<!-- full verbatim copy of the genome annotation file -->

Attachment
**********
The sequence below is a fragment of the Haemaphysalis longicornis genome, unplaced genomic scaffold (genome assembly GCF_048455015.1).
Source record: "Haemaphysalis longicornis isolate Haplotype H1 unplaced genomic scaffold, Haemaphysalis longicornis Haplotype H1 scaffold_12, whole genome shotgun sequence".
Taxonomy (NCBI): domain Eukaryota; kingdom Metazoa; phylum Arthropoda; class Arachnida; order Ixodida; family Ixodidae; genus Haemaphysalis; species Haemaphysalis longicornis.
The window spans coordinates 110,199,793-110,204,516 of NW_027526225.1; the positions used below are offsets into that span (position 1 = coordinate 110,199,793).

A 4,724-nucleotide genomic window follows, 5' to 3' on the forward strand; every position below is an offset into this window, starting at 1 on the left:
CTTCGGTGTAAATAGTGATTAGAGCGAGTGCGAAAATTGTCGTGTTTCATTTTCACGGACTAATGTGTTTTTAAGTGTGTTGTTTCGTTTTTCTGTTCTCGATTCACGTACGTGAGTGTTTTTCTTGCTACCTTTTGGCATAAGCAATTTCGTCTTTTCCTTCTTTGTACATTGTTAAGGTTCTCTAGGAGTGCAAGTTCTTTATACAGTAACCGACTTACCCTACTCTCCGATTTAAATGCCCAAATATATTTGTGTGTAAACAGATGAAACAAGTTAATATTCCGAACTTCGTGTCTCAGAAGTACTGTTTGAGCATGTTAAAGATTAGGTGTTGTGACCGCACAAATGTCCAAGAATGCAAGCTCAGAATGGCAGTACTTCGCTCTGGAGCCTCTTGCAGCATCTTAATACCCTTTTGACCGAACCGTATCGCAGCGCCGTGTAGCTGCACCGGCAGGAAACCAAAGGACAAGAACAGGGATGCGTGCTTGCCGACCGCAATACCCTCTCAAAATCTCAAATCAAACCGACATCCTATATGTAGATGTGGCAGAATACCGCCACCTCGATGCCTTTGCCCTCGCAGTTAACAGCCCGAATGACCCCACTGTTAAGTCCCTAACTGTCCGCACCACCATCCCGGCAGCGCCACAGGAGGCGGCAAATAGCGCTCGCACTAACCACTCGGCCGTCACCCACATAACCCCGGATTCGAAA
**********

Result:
The sequence below is a fragment of the Haemaphysalis longicornis genome, unplaced genomic scaffold (genome assembly GCF_048455015.1).
Source record: "Haemaphysalis longicornis isolate Haplotype H1 unplaced genomic scaffold, Haemaphysalis longicornis Haplotype H1 scaffold_12, whole genome shotgun sequence".
Taxonomy (NCBI): domain Eukaryota; kingdom Metazoa; phylum Arthropoda; class Arachnida; order Ixodida; family Ixodidae; genus Haemaphysalis; species Haemaphysalis longicornis.
The window spans coordinates 110,199,793-110,204,516 of NW_027526225.1; the positions used below are offsets into that span (position 1 = coordinate 110,199,793).

A 4,724-nucleotide genomic window follows, 5' to 3' on the forward strand; every position below is an offset into this window, starting at 1 on the left:
CTTCGGTGTAAATAGTGATTAGAGCGAGTGCGAAAATTGTCGTGTTTCATTTTCACGGACTAATGTGTTTTTAAGTGTGTTGTTTCGTTTTTCTGTTCTCGATTCACGTACGTGAGTGTTTTTCTTGCTACCTTTTGGCATAAGCAATTTCGTCTTTTCCTTCTTTGTACATTGTTAAGGTTCTCTAGGAGTGCAAGTTCTTTATACAGTAACCGACTTACCCTACTCTCCGATTTAAATGCCCAAATATATTTGTGTGTAAACAGATGAAACAAGTTAATATTCCGAACTTCGTGTCTCAGAAGTACTGTTTGAGCATGTTAAAGATTAGGTGTTGTGACCGCACAAATGTCCAAGAATGCAAGCTCAGAATGGCAGTACTTCGCTCTGGAGCCTCTTGCAGCATCTTAATACCCTTTTGACCGAACCGTATCGCAGCGCCGTGTAGCTGCACCGGCAGGAAACCAAAGGACAAGAACAGGGATGCGTGCTTGCCGACCGCAATACCCTCTCAAAATCTCAAATCAAACCGACATCCTATATGTAGATGTGGCAGAATACCGCCACCTCGATGCCTTTGCCCTCGCAGTTAACAGCCCGAATGACCCCACTGTTAAGTCCCTAACTGTCCGCACCACCATCCCGGCAGCGCCACAGGAGGCGGCAAATAGCGCTCGCACTAACCACTCGGCCGTCACCCACATAACCCCGGATTCGAAA